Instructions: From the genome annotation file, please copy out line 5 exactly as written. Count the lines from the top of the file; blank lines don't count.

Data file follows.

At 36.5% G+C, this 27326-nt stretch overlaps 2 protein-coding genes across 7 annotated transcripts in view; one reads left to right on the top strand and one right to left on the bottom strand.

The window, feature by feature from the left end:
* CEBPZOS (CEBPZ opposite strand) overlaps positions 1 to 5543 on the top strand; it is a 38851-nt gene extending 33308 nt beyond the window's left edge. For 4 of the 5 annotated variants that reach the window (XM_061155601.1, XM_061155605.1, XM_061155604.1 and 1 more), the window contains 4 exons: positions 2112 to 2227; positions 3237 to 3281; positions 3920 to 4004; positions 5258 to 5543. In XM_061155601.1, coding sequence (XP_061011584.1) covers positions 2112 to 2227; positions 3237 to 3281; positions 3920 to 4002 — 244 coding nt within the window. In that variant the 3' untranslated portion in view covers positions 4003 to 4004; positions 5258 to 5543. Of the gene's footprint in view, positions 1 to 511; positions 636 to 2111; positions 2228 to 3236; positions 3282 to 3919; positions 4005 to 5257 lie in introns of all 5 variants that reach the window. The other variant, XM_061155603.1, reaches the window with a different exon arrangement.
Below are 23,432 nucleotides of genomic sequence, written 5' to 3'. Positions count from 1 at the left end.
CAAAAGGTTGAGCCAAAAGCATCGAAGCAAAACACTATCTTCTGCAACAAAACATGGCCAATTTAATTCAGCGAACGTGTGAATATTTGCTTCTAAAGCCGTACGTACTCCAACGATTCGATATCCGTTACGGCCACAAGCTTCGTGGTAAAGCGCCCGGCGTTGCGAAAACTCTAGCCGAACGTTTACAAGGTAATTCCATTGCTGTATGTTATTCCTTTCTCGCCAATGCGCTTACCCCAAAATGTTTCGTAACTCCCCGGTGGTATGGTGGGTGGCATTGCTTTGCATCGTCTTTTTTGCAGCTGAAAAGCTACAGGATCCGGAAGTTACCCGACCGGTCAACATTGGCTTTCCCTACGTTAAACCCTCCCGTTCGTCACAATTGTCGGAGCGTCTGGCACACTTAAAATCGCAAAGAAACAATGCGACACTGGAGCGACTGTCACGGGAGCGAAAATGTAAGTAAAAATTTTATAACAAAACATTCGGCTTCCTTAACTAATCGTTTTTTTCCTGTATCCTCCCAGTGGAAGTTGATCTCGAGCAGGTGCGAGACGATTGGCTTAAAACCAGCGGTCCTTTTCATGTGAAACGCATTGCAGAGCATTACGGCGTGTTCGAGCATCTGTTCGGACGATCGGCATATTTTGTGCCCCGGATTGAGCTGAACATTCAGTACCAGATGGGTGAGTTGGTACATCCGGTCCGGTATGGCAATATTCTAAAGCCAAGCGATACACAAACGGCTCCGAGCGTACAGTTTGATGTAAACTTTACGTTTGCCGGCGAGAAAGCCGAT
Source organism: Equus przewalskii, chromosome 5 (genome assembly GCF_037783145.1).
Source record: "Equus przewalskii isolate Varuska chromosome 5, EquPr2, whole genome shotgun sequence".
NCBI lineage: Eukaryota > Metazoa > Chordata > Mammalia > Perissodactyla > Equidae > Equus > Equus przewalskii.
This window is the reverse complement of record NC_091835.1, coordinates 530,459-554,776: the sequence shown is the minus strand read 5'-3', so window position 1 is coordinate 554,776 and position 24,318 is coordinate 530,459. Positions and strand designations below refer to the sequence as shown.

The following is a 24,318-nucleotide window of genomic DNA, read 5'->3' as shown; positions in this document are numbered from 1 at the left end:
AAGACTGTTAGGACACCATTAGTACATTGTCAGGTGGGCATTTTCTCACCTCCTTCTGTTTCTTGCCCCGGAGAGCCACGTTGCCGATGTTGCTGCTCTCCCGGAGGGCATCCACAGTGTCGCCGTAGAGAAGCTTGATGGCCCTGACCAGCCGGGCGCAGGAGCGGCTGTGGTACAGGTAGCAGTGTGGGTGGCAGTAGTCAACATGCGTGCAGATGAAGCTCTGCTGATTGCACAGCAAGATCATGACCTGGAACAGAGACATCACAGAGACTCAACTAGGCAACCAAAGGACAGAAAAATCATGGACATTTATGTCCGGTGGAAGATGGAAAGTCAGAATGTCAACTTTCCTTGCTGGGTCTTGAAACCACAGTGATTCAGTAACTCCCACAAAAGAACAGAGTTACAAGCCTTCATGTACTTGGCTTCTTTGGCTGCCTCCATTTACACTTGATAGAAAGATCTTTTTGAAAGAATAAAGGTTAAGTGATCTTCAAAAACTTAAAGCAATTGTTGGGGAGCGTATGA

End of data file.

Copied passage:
CAAAAGGTTGAGCCAAAAGCATCGAAGCAAAACACTATCTTCTGCAACAAAACATGGCCAATTTAATTCAGCGAACGTGTGAATATTTGCTTCTAAAGCCGTACGTACTCCAACGATTCGATATCCGTTACGGCCACAAGCTTCGTGGTAAAGCGCCCGGCGTTGCGAAAACTCTAGCCGAACGTTTACAAGGTAATTCCATTGCTGTATGTTATTCCTTTCTCGCCAATGCGCTTACCCCAAAATGTTTCGTAACTCCCCGGTGGTATGGTGGGTGGCATTGCTTTGCATCGTCTTTTTTGCAGCTGAAAAGCTACAGGATCCGGAAGTTACCCGACCGGTCAACATTGGCTTTCCCTACGTTAAACCCTCCCGTTCGTCACAATTGTCGGAGCGTCTGGCACACTTAAAATCGCAAAGAAACAATGCGACACTGGAGCGACTGTCACGGGAGCGAAAATGTAAGTAAAAATTTTATAACAAAACATTCGGCTTCCTTAACTAATCGTTTTTTTCCTGTATCCTCCCAGTGGAAGTTGATCTCGAGCAGGTGCGAGACGATTGGCTTAAAACCAGCGGTCCTTTTCATGTGAAACGCATTGCAGAGCATTACGGCGTGTTCGAGCATCTGTTCGGACGATCGGCATATTTTGTGCCCCGGATTGAGCTGAACATTCAGTACCAGATGGGTGAGTTGGTACATCCGGTCCGGTATGGCAATATTCTAAAGCCAAGCGATACACAAACGGCTCCGAGCGTACAGTTTGATGTAAACTTTACGTTTGCCGGCGAGAAAGCCGAT